“Water, water everywhere, nor any drop to drink…”
— Samuel Taylor Coleridge, 1798, in “Rime of the Ancient Mariner”
The reality confronting millions of Californians as they cope with yet another lengthy episode in a seemingly endless series of droughts is that — like Coleridge’s mariner — this state has billions of acre-feet of water clearly visible every day in the form of the Pacific Ocean and its many bays and estuaries.
But that’s briny salt water, containing an array of minerals that make it almost as inaccessible today as it was to that parched, fictitious sailor of 200 years ago.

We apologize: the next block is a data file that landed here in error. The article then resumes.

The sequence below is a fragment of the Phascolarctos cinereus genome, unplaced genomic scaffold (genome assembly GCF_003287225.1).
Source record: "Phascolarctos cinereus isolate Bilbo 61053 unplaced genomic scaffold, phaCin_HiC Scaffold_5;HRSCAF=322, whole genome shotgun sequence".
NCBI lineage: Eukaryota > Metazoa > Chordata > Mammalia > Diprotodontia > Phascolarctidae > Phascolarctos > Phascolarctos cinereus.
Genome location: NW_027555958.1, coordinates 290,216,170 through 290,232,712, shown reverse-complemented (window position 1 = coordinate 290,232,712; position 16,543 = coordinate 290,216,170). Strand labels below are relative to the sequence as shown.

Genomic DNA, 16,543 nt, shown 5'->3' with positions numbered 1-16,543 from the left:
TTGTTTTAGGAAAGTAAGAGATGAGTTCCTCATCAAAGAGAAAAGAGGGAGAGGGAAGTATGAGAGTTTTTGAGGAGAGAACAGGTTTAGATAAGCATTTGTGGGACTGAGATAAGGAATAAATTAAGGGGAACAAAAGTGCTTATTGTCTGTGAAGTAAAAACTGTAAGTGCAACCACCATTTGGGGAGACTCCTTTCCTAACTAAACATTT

But it doesn’t have to stay that way. As the price of water goes up, desalinating Pacific waters becomes ever more enticing and it will become more so if the price of taking salts and other impurities out of salt water falls. In short, if the rising price of fresh water ever comes to match a falling cost for purified sea water, expect desalination to begin on a large scale in California.